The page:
Demonstrators at one point set a Dumpster on fire, according to CNN affiliate KMOV, and Ferguson Police Chief Jackson told KSDK, "It did get a little tense when, twice, several shots were fired."
The Ferguson Police Department called more than 100 officers from 15 jurisdictions to secure the scene, KMOV reported.
"We had what probably bordered on riot conditions," Jackson said, explaining that it took hours to process the scene, collect evidence and move Brown's body.
Later, according to media reports, about 100 people took their protest to the Police Department in Ferguson, a northern suburb that's about a 20-minute drive from St. Louis. Officers were deployed to ensure the demonstrations were peaceful, the police chief said.
McSpadden had pointed words for the officer who shot her son.
"You're not God. You don't decide when you're going to take somebody from here," she told KSDK.
Jackson said the St. Louis County Police Department was conducting an independent investigation, and during the Sunday news conference, Belmar expressed doubts that Jackson would've called his department so promptly "if he had something to hide."
The officer who shot Brown is on paid administrative leave during the investigation and will be available to talk to county homicide detectives.
The officer has been with the force six years, Belmar said, adding that he is "unaware of any other issues that he's been involved in."
He will be required to undergo two psychological evaluations before returning to duty, Belmar said.
The St. Louis County NAACP is asking the FBI to open an inquiry and said it would conduct its own investigation into the killing.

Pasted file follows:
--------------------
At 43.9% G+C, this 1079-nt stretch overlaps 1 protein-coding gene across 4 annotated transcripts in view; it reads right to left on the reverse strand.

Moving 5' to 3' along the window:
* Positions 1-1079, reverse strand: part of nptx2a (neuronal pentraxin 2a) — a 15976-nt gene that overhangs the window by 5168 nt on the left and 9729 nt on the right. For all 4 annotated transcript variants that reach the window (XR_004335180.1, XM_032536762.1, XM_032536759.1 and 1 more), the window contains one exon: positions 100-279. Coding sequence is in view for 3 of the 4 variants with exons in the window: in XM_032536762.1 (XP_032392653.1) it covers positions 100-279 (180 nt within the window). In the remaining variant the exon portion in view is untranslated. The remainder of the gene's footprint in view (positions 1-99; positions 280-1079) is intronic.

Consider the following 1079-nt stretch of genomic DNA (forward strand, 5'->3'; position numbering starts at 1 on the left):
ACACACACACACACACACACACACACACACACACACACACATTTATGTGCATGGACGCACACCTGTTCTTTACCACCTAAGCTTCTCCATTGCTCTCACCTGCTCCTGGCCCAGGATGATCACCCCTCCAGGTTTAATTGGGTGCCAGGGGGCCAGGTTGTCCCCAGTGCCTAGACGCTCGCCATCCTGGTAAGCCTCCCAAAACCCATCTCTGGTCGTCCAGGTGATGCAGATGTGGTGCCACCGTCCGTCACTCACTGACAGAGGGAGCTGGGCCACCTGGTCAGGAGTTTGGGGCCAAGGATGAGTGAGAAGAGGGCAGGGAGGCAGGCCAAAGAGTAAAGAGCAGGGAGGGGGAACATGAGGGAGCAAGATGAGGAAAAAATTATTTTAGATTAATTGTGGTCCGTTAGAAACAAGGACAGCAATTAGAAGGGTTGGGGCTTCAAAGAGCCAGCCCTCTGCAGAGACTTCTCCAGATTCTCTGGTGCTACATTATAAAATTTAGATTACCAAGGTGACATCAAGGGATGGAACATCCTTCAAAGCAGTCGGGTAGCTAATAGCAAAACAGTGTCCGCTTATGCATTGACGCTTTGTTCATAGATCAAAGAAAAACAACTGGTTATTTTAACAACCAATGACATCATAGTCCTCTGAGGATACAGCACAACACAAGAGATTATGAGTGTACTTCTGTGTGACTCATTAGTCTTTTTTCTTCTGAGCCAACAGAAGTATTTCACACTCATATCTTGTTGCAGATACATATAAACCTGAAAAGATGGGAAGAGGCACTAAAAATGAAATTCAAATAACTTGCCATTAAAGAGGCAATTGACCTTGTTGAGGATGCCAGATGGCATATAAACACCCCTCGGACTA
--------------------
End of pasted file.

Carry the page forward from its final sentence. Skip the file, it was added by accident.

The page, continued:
"We plan to do everything within our power to ensure that the Ferguson Police Department as well as the St. Louis County Police Department releases all details pertinent to the shooting," local chapter President Esther Haywood said in a statement.
A Justice Department spokeswoman said Attorney General Eric Holder has instructed the department's civil rights division to monitor the developments in the case.
The FBI said it is assisting police in its investigation and will review the findings.
Federal authorities typically await completion of the local investigation before deciding whether federal action is needed.
Brown was spending the summer in the neighborhood with his grandmother, Desuirea Harris, she told KMOV. She described him as "a good kid."
He was walking with at least one other man at the time of the incident, Jackson said.
Witnesses told CNN affiliate KTVI that a police officer in a squad car grabbed Brown while he was walking.
Dorian Johnson said he was walking with Brown in the middle of the street when a police car pulled up. The officer told the teens to use the sidewalk, according to Johnson.
After an exchange of words, the officer shot Brown even after he raised his hands in the air, Johnson said.
The officer "shot again, and once my friend felt that shot, he turned around and put his hands in the air," Johnson told KMOV. "He started to get down and the officer still approached with his weapon drawn and fired several more shots."
The police chief declined to divulge specifics about the case, including what preceded the shooting.
Brown enjoyed music and had recently graduated from Normandy High School in Wellston, his uncle Bernard Ewing said.